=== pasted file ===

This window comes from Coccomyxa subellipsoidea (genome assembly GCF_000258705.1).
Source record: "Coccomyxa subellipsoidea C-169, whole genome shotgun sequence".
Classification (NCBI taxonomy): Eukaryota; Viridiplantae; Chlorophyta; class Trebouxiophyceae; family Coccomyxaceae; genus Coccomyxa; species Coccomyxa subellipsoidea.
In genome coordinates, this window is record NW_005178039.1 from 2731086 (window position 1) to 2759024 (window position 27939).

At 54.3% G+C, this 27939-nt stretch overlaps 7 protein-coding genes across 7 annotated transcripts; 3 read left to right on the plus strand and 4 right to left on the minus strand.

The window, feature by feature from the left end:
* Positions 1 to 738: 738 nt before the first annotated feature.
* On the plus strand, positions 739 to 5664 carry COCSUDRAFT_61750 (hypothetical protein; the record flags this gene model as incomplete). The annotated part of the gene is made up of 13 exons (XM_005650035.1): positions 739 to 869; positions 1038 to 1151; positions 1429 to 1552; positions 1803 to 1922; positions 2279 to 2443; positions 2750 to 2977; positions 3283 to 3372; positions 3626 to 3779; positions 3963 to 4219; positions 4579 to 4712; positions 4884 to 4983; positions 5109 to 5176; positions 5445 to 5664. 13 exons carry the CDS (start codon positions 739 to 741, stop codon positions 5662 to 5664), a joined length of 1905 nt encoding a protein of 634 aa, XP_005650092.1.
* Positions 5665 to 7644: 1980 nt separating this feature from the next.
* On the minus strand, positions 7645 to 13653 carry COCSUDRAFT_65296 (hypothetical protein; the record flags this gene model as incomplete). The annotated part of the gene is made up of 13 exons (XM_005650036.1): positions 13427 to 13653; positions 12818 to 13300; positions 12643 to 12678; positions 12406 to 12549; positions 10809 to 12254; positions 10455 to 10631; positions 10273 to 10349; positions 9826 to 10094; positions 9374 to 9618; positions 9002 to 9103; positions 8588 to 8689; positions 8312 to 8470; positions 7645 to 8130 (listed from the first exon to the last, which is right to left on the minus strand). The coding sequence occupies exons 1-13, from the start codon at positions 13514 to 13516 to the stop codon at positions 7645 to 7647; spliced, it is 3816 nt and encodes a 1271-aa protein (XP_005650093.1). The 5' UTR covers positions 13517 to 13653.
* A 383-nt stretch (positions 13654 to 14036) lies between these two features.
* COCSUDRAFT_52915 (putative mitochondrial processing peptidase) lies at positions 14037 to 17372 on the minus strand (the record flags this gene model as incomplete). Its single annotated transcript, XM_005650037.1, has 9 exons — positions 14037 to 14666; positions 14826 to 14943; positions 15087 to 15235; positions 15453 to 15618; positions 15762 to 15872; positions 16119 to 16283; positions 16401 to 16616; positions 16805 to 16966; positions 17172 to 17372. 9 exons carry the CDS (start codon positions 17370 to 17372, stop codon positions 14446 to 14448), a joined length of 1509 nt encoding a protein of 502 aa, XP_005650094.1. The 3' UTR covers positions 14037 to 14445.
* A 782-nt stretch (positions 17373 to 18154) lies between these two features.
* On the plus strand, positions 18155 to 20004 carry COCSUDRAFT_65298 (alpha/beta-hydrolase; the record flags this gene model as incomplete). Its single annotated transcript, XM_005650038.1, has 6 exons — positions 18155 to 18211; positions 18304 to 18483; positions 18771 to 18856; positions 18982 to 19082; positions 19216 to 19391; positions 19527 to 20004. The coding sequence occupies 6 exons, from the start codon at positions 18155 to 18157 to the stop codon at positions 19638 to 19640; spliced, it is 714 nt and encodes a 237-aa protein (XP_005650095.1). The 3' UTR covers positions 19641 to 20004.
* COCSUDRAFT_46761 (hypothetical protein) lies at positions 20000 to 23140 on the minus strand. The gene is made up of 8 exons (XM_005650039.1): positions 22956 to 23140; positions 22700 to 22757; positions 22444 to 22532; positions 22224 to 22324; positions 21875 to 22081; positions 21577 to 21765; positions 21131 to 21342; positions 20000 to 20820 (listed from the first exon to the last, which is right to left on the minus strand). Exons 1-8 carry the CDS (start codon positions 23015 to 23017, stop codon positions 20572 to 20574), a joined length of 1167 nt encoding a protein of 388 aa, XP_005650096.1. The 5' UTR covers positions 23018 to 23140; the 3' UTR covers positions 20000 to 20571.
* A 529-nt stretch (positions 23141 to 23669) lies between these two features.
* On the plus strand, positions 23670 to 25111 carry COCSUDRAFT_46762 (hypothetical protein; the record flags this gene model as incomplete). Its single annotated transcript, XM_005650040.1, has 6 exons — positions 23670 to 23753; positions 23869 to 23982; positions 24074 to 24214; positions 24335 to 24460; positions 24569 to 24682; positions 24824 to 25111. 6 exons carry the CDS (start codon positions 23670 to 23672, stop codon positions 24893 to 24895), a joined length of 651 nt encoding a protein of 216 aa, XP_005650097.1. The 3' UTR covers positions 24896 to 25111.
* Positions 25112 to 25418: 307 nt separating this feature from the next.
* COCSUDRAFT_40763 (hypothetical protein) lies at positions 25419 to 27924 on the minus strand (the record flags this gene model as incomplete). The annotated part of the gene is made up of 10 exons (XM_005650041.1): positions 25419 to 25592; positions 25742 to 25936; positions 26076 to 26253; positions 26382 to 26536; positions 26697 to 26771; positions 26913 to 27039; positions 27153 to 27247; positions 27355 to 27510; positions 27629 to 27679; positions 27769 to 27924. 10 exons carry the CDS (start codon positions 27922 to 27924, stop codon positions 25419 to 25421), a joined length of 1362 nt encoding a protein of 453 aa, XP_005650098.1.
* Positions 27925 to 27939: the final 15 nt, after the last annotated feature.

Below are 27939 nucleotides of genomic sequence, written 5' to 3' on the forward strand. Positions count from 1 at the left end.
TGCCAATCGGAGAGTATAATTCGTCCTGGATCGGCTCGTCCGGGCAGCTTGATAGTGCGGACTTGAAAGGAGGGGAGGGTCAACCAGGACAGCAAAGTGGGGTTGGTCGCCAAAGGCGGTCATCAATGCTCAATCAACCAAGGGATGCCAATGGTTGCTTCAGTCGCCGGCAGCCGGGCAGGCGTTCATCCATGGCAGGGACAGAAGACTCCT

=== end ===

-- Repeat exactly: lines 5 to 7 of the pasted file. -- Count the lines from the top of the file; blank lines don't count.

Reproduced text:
At 54.3% G+C, this 27939-nt stretch overlaps 7 protein-coding genes across 7 annotated transcripts; 3 read left to right on the plus strand and 4 right to left on the minus strand.

The window, feature by feature from the left end:
* Positions 1 to 738: 738 nt before the first annotated feature.